There is an idea, prevalent in some aspects of Western psychology, both mainstream and ‘pop’ psychology, that it is unhealthy to internalize and hold in strong reactions or emotions such as anger. They counsel letting it out and thereby saving oneself from the psychological and physical effects of suppressed anger and other strong emotions. There are even groups that support the idea of “scream-therapy” as a way to express one’s inner rage.

Clearly there is an issue if one is bottling up such strong feelings and suppressing them, as this can, indeed, have negative impacts mentally, emotionally and physically. The question, however, is whether such an unleashed expression as is recommended actually does anything to defuse or resolve the underlying cause, or, in fact, if such expressions simply make the repeated experience much more likely.

When we understand the impact of where we focus attention on what forces arise within us, and as we learn more about the ‘holes’ that can be created in our protective vital sheath or energetic ‘envelope’, it becomes clear that giving vent to the anger or other strong feelings simply creates and reinforces a pathway for that force to establish itself in the being on an ongoing basis.

Sri Aurobindo goes to the root of the issue in his treatment of anger. The goal is not to accept the anger within oneself and suppress it, but to understand the pathway of entry and find ways to deny it access to one’s being. This can be done with a systematic and disciplined approach to one’s inner psychological viewpoint and response.

Sri Aurobindo writes: “I think you have always had an idea that to give expression to an impulse or a movement is the best way or even the only way to get rid of it. But that is a mistaken idea. If you give expression to anger, you prolong or confirm the habit of the recurrence of anger; you do not diminish or get rid of the habit. The very first step towards weakening the power of anger in the nature and afterwards getting rid of it altogether is to refuse all expression to it in act or speech. Afterwards one can go on with more likelihood of success to throw it out from the thought and feeling also. And so with all other wrong movements.”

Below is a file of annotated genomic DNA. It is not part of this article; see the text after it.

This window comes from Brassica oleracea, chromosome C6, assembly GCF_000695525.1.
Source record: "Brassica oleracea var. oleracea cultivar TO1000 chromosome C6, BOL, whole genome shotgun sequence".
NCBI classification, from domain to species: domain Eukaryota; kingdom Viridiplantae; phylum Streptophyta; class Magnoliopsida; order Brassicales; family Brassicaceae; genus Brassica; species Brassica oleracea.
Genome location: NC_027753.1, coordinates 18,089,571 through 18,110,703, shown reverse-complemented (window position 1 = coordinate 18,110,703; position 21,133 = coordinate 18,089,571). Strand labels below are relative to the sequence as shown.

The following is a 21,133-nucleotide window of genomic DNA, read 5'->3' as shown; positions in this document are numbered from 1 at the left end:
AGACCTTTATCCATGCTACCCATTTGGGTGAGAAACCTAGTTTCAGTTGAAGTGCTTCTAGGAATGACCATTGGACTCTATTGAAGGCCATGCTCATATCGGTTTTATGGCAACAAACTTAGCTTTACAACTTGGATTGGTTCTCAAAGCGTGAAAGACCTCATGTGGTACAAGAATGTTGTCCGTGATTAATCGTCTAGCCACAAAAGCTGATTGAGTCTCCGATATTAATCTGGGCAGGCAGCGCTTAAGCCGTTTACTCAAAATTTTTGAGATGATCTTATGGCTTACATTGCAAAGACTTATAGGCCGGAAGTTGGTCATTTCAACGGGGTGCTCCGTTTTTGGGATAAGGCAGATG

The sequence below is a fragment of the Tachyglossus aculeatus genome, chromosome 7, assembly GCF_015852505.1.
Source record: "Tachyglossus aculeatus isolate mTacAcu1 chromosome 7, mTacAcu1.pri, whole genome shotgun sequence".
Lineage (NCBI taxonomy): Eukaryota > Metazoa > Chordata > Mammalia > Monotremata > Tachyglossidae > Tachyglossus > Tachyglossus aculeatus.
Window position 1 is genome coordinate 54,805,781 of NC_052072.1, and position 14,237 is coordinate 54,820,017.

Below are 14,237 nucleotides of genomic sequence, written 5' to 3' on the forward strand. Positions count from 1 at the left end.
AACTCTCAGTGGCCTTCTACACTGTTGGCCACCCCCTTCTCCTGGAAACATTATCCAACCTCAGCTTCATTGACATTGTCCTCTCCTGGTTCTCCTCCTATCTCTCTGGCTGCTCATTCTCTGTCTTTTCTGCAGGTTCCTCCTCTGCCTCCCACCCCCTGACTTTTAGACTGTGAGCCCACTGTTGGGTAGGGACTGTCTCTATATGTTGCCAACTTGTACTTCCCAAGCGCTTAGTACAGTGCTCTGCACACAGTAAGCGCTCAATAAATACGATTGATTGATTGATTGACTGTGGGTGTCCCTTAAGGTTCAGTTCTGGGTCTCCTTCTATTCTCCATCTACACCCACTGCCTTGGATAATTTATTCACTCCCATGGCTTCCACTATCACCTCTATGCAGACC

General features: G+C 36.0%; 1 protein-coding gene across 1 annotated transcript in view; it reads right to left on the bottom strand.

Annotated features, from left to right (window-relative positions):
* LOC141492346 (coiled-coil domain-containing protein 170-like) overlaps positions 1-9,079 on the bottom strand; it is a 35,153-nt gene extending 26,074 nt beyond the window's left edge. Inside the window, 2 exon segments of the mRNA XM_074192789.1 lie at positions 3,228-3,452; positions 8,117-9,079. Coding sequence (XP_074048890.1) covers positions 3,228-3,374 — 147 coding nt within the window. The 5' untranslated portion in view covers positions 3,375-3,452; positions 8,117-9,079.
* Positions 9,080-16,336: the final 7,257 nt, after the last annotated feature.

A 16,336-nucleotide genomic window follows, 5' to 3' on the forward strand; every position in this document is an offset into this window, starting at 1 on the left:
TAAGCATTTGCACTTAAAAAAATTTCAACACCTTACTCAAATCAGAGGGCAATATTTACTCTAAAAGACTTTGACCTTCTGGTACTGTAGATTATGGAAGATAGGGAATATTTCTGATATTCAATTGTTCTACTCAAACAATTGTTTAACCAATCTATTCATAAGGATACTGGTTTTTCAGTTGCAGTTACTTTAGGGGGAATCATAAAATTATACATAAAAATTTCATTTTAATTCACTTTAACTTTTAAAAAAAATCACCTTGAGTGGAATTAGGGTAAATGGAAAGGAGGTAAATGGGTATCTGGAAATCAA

“All these movements come from outside, from the universal lower Nature, or are suggested or thrown upon you by adverse forces — adverse to your spiritual progress. Your method of taking them as your own is again a wrong method; for by doing that you increase their power to recur and take hold of you. If you take them as your own, that gives them a kind of right to be there. If you feel them as not your own, then they have no right, and the will can develop more power to send them away. What you must always have and feel as yours is this will, the power to refuse assent, to refuse admission to a wrong movement. Or if it comes in, the power to send it away, without expressing it.”

Sri Aurobindo and The Mother, Living Within: The Yoga Approach to Psychological Health and Growth, Disturbances of the Vital, Anger, pp. 58-60

Author's Bio: 

Santosh has been studying Sri Aurobindo's writings since 1971 and has a daily blog at and podcast at He is author of 16 books and is editor-in-chief at Lotus Press. He is president of Institute for Wholistic Education, a non-profit focused on integrating spirituality into daily life.